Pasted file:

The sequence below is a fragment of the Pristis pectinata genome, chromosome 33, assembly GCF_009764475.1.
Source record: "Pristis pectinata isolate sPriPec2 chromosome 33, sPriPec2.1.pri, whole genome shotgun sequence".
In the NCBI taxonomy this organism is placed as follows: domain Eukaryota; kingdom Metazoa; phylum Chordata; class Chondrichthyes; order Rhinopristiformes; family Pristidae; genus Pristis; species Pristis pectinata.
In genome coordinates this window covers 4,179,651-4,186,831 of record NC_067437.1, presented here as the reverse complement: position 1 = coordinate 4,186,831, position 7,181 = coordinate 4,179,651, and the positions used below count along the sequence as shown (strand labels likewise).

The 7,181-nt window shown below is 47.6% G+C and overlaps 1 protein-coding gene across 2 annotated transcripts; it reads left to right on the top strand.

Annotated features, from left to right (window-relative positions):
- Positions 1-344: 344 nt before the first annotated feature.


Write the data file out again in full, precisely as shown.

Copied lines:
The sequence below is a fragment of the Pristis pectinata genome, chromosome 33, assembly GCF_009764475.1.
Source record: "Pristis pectinata isolate sPriPec2 chromosome 33, sPriPec2.1.pri, whole genome shotgun sequence".
In the NCBI taxonomy this organism is placed as follows: domain Eukaryota; kingdom Metazoa; phylum Chordata; class Chondrichthyes; order Rhinopristiformes; family Pristidae; genus Pristis; species Pristis pectinata.
In genome coordinates this window covers 4,179,651-4,186,831 of record NC_067437.1, presented here as the reverse complement: position 1 = coordinate 4,186,831, position 7,181 = coordinate 4,179,651, and the positions used below count along the sequence as shown (strand labels likewise).

The 7,181-nt window shown below is 47.6% G+C and overlaps 1 protein-coding gene across 2 annotated transcripts; it reads left to right on the top strand.

Annotated features, from left to right (window-relative positions):
- Positions 1-344: 344 nt before the first annotated feature.